Mattel seen facing safety probe
Report: Consumer Product Safety Commission says toymaker did not abide by its mandate for disclosing product safety risks within 24 hours.
The Consumer Product Safety Commission is investigating whether Mattel "knowingly" withheld information regarding potential safety risks associated with its toys that were involved in a major recall last month, according to a published report Tuesday.
The Wall Street Journal reported that the CPSC mandates that manufacturers must report all claims of potentially hazardous product defects within 24 hours, with few exceptions.
"It's a statute; it's clear," Julie Vallese, a CPSC spokeswoman told the paper..
According to the Journal, Mattel (Charts, Fortune 500) in at least three major cases since the late 1990s, including last month's recall of nearly 18 million playsets studded with potentially dangerous magnets, took months to gather information and report it to the agency.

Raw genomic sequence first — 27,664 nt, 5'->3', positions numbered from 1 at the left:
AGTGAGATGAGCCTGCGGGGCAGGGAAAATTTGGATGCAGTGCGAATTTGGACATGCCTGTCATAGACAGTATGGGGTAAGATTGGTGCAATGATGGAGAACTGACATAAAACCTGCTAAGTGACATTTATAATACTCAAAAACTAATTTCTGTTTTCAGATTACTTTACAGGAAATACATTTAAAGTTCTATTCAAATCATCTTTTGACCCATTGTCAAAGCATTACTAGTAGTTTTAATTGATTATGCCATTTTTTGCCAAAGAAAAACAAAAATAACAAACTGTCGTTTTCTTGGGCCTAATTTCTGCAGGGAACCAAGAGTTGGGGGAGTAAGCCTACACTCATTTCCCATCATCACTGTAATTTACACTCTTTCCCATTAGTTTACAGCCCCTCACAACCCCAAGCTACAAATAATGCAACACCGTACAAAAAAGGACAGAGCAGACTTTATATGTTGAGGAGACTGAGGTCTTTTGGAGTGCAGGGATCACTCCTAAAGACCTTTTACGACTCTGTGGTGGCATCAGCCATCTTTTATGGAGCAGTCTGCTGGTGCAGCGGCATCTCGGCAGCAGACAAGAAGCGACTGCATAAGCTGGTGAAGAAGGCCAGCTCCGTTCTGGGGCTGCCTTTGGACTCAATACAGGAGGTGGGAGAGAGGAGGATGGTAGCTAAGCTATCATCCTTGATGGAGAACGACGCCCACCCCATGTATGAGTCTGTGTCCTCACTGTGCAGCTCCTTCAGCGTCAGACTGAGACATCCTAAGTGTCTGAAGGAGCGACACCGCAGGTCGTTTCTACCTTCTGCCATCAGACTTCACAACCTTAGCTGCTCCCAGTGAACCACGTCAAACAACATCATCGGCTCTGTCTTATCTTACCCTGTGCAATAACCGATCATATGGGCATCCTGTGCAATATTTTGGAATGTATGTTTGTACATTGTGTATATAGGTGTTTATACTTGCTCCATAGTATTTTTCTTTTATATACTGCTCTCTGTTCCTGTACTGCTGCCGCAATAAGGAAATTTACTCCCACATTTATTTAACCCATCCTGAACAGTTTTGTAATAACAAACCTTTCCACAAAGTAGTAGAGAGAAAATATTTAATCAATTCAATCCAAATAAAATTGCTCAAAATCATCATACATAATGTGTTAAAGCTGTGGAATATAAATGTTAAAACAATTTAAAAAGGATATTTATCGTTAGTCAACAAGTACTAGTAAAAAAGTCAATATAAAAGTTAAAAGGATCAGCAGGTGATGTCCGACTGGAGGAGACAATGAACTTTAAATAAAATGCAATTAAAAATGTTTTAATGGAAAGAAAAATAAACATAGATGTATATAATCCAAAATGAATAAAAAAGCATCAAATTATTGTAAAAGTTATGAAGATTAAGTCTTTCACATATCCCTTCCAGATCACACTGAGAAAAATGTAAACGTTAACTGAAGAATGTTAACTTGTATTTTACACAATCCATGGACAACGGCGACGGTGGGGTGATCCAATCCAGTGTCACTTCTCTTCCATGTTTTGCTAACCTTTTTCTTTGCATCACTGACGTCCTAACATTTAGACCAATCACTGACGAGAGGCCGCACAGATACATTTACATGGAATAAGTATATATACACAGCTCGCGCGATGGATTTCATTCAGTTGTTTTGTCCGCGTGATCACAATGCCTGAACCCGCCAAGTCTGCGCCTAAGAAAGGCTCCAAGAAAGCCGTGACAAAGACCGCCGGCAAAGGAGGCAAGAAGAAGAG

Even though Mattel said that its highest priority is protecting children by pulling defective products off store shelves as soon as hazards emerge, the report said Mattel's timetable for reporting these hazards differs from that of the CPSC.
Mattel CEO Robert Eckerd said in an interview that the company discloses problems on its own timetable because it believes both the law and the commission's enforcement practices are unreasonable, the paper said.
What's more, the report said the toymaker maintains that it should be able to evaluate hazards internally before alerting any outsiders, regardless of what the law says.
Since 2001, the CPSC has twice fined the world's largest toymaker for "knowingly" withholding information regarding potentially hazardous problems with its products, the report said
Mattel settled those cases, denying any wrongdoing or that the recalled toys had any defects.
With this new CPSC probe of Mattel's latest recall, the paper said the agency is again investigating the timeliness of the company's disclosures.